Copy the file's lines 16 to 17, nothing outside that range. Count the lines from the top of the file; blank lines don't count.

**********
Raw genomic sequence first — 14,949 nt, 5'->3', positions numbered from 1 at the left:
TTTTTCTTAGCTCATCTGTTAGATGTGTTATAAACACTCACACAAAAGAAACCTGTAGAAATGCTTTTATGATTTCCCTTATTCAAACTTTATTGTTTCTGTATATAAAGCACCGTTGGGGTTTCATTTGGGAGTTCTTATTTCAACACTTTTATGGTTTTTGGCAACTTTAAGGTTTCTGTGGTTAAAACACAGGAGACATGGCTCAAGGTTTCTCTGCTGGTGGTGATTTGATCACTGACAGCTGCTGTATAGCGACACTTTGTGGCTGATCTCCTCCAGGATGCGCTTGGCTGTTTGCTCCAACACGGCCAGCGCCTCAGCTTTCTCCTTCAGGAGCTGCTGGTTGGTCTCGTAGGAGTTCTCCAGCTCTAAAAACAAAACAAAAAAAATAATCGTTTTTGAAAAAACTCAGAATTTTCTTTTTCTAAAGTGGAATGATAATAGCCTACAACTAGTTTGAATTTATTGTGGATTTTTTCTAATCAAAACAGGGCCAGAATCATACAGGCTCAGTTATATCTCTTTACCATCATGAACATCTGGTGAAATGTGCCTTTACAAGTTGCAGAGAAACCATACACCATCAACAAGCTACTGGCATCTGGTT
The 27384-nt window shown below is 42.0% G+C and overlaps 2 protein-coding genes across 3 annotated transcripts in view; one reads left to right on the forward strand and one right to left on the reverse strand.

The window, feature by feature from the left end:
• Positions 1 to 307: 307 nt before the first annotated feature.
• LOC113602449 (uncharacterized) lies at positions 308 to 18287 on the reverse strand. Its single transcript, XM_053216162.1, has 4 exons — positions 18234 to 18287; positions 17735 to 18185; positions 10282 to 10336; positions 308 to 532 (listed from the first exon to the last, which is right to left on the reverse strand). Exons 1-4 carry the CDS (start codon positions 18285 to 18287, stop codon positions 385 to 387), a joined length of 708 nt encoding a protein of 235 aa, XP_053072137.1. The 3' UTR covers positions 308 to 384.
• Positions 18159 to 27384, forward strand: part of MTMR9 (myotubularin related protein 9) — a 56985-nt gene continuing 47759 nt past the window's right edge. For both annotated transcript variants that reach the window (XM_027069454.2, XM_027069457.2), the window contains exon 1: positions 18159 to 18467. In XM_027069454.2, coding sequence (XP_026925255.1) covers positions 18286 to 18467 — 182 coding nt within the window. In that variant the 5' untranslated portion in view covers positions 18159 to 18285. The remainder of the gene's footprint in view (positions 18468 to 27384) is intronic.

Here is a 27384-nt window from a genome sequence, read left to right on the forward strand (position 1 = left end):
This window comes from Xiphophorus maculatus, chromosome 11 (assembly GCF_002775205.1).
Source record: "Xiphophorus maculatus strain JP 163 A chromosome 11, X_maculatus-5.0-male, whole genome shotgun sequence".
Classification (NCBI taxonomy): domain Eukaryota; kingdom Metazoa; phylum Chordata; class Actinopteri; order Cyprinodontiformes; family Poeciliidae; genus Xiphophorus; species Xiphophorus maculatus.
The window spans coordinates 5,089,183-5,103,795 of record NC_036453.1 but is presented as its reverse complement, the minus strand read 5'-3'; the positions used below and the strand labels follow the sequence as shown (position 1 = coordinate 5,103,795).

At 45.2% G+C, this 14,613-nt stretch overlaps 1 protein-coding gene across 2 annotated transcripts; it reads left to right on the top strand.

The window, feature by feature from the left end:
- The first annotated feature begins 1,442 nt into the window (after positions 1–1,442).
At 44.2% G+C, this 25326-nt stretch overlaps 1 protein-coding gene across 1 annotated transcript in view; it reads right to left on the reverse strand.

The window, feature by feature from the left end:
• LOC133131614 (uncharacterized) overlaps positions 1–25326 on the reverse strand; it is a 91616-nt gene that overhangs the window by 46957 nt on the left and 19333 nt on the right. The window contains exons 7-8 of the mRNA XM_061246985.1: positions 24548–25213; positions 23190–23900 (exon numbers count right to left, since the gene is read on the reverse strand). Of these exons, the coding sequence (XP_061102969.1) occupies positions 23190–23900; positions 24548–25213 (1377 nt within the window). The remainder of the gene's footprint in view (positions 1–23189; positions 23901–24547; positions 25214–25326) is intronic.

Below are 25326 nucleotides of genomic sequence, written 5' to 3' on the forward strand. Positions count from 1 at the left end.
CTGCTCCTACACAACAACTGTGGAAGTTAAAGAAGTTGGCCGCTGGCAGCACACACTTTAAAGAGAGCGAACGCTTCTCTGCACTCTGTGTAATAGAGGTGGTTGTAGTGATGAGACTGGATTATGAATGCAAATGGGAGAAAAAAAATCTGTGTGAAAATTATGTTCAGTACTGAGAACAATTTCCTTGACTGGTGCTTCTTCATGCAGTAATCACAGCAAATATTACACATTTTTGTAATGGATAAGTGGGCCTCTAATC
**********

At 44.2% G+C, this 25326-nt stretch overlaps 1 protein-coding gene across 1 annotated transcript in view; it reads right to left on the reverse strand.

The window, feature by feature from the left end: